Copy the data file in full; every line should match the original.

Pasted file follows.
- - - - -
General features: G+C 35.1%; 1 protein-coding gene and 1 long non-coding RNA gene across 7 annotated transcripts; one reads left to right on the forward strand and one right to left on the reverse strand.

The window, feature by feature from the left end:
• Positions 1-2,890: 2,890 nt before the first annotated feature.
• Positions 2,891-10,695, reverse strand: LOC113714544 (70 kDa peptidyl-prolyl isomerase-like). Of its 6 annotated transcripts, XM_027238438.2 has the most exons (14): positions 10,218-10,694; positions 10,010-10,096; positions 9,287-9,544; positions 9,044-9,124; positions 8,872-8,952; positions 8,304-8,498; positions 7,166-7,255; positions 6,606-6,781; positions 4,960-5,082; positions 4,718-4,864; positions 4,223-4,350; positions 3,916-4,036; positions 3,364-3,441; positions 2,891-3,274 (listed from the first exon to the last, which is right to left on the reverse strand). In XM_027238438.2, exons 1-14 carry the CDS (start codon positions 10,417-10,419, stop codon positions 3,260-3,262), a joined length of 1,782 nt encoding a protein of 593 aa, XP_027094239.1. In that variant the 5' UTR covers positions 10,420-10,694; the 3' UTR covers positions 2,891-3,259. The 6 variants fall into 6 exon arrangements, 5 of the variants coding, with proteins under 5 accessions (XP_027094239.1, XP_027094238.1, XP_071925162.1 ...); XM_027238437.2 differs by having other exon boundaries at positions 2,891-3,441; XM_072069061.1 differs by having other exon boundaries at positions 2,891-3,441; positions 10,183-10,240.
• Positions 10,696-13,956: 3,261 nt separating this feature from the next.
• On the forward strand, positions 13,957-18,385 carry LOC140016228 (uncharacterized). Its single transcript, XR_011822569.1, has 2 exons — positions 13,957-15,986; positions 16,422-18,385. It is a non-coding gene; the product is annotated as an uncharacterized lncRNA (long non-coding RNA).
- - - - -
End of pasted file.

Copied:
General features: G+C 35.1%; 1 protein-coding gene and 1 long non-coding RNA gene across 7 annotated transcripts; one reads left to right on the forward strand and one right to left on the reverse strand.

The window, feature by feature from the left end:
• Positions 1-2,890: 2,890 nt before the first annotated feature.
• Positions 2,891-10,695, reverse strand: LOC113714544 (70 kDa peptidyl-prolyl isomerase-like). Of its 6 annotated transcripts, XM_027238438.2 has the most exons (14): positions 10,218-10,694; positions 10,010-10,096; positions 9,287-9,544; positions 9,044-9,124; positions 8,872-8,952; positions 8,304-8,498; positions 7,166-7,255; positions 6,606-6,781; positions 4,960-5,082; positions 4,718-4,864; positions 4,223-4,350; positions 3,916-4,036; positions 3,364-3,441; positions 2,891-3,274 (listed from the first exon to the last, which is right to left on the reverse strand). In XM_027238438.2, exons 1-14 carry the CDS (start codon positions 10,417-10,419, stop codon positions 3,260-3,262), a joined length of 1,782 nt encoding a protein of 593 aa, XP_027094239.1. In that variant the 5' UTR covers positions 10,420-10,694; the 3' UTR covers positions 2,891-3,259. The 6 variants fall into 6 exon arrangements, 5 of the variants coding, with proteins under 5 accessions (XP_027094239.1, XP_027094238.1, XP_071925162.1 ...); XM_027238437.2 differs by having other exon boundaries at positions 2,891-3,441; XM_072069061.1 differs by having other exon boundaries at positions 2,891-3,441; positions 10,183-10,240.
• Positions 10,696-13,956: 3,261 nt separating this feature from the next.
• On the forward strand, positions 13,957-18,385 carry LOC140016228 (uncharacterized). Its single transcript, XR_011822569.1, has 2 exons — positions 13,957-15,986; positions 16,422-18,385. It is a non-coding gene; the product is annotated as an uncharacterized lncRNA (long non-coding RNA).